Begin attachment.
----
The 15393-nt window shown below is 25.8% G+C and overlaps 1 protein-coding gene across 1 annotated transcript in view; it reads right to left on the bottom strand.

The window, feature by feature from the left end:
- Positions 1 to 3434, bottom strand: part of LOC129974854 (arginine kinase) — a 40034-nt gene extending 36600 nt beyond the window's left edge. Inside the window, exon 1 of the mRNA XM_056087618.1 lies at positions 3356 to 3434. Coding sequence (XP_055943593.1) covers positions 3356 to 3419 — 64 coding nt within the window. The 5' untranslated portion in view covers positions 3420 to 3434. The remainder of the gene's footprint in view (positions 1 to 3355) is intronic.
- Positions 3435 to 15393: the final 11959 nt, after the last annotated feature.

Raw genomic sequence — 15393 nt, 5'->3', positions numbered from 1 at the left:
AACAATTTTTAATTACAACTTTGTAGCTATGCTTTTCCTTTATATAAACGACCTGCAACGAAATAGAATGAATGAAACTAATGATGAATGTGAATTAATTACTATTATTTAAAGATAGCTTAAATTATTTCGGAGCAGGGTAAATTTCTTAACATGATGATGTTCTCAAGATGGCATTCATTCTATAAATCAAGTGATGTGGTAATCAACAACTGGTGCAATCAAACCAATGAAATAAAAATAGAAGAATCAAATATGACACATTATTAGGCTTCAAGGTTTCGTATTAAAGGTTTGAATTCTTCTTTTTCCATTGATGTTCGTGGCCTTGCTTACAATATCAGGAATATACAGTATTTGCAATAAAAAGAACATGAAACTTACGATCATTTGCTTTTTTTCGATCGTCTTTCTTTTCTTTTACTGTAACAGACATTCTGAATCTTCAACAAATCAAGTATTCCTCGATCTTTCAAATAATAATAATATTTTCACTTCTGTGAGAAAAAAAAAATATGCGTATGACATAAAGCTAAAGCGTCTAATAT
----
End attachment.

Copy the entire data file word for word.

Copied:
The 15393-nt window shown below is 25.8% G+C and overlaps 1 protein-coding gene across 1 annotated transcript in view; it reads right to left on the bottom strand.

The window, feature by feature from the left end:
- Positions 1 to 3434, bottom strand: part of LOC129974854 (arginine kinase) — a 40034-nt gene extending 36600 nt beyond the window's left edge. Inside the window, exon 1 of the mRNA XM_056087618.1 lies at positions 3356 to 3434. Coding sequence (XP_055943593.1) covers positions 3356 to 3419 — 64 coding nt within the window. The 5' untranslated portion in view covers positions 3420 to 3434. The remainder of the gene's footprint in view (positions 1 to 3355) is intronic.
- Positions 3435 to 15393: the final 11959 nt, after the last annotated feature.

Raw genomic sequence — 15393 nt, 5'->3', positions numbered from 1 at the left:
AACAATTTTTAATTACAACTTTGTAGCTATGCTTTTCCTTTATATAAACGACCTGCAACGAAATAGAATGAATGAAACTAATGATGAATGTGAATTAATTACTATTATTTAAAGATAGCTTAAATTATTTCGGAGCAGGGTAAATTTCTTAACATGATGATGTTCTCAAGATGGCATTCATTCTATAAATCAAGTGATGTGGTAATCAACAACTGGTGCAATCAAACCAATGAAATAAAAATAGAAGAATCAAATATGACACATTATTAGGCTTCAAGGTTTCGTATTAAAGGTTTGAATTCTTCTTTTTCCATTGATGTTCGTGGCCTTGCTTACAATATCAGGAATATACAGTATTTGCAATAAAAAGAACATGAAACTTACGATCATTTGCTTTTTTTCGATCGTCTTTCTTTTCTTTTACTGTAACAGACATTCTGAATCTTCAACAAATCAAGTATTCCTCGATCTTTCAAATAATAATAATATTTTCACTTCTGTGAGAAAAAAAAAATATGCGTATGACATAAAGCTAAAGCGTCTAATAT